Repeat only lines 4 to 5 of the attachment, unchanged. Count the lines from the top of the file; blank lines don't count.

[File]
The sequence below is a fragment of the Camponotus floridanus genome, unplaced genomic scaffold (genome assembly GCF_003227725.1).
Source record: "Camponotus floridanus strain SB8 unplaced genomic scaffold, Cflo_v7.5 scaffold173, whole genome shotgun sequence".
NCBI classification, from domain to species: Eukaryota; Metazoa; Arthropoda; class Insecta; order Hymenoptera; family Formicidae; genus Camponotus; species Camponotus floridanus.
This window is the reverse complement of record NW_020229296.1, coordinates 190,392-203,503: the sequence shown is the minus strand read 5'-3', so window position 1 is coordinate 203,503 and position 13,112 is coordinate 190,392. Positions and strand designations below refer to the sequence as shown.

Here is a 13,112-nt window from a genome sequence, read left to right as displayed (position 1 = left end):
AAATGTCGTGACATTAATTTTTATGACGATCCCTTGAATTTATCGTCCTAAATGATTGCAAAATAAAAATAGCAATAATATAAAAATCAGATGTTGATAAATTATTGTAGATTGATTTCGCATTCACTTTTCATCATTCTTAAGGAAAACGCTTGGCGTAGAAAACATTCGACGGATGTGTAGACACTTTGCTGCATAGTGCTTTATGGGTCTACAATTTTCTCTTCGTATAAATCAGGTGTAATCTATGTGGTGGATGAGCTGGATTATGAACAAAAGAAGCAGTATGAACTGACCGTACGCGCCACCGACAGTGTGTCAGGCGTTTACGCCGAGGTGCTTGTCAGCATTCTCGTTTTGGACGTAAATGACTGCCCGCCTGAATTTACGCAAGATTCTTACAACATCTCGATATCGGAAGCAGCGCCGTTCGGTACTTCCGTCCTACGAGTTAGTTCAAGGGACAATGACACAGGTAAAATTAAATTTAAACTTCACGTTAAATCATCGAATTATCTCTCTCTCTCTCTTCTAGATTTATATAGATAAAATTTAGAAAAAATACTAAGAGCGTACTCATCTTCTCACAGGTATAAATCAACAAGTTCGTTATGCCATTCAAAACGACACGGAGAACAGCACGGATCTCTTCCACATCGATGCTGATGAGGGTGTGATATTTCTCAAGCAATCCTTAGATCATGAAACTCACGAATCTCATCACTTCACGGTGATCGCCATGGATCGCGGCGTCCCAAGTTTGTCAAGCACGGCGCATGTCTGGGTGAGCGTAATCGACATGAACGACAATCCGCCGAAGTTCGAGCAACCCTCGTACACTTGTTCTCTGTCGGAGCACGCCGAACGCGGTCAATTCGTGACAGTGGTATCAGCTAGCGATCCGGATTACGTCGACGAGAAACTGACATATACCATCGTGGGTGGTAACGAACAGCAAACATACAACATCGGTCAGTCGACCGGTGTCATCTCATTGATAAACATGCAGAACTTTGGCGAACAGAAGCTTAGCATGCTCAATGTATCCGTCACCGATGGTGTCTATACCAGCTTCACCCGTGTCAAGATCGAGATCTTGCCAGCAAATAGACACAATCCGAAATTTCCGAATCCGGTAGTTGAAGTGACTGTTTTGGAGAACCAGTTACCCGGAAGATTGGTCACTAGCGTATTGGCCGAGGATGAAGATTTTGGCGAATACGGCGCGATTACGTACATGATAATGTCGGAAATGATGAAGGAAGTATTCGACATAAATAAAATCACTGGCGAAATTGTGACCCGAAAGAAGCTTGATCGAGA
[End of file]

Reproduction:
This window is the reverse complement of record NW_020229296.1, coordinates 190,392-203,503: the sequence shown is the minus strand read 5'-3', so window position 1 is coordinate 203,503 and position 13,112 is coordinate 190,392. Positions and strand designations below refer to the sequence as shown.

Here is a 13,112-nt window from a genome sequence, read left to right as displayed (position 1 = left end):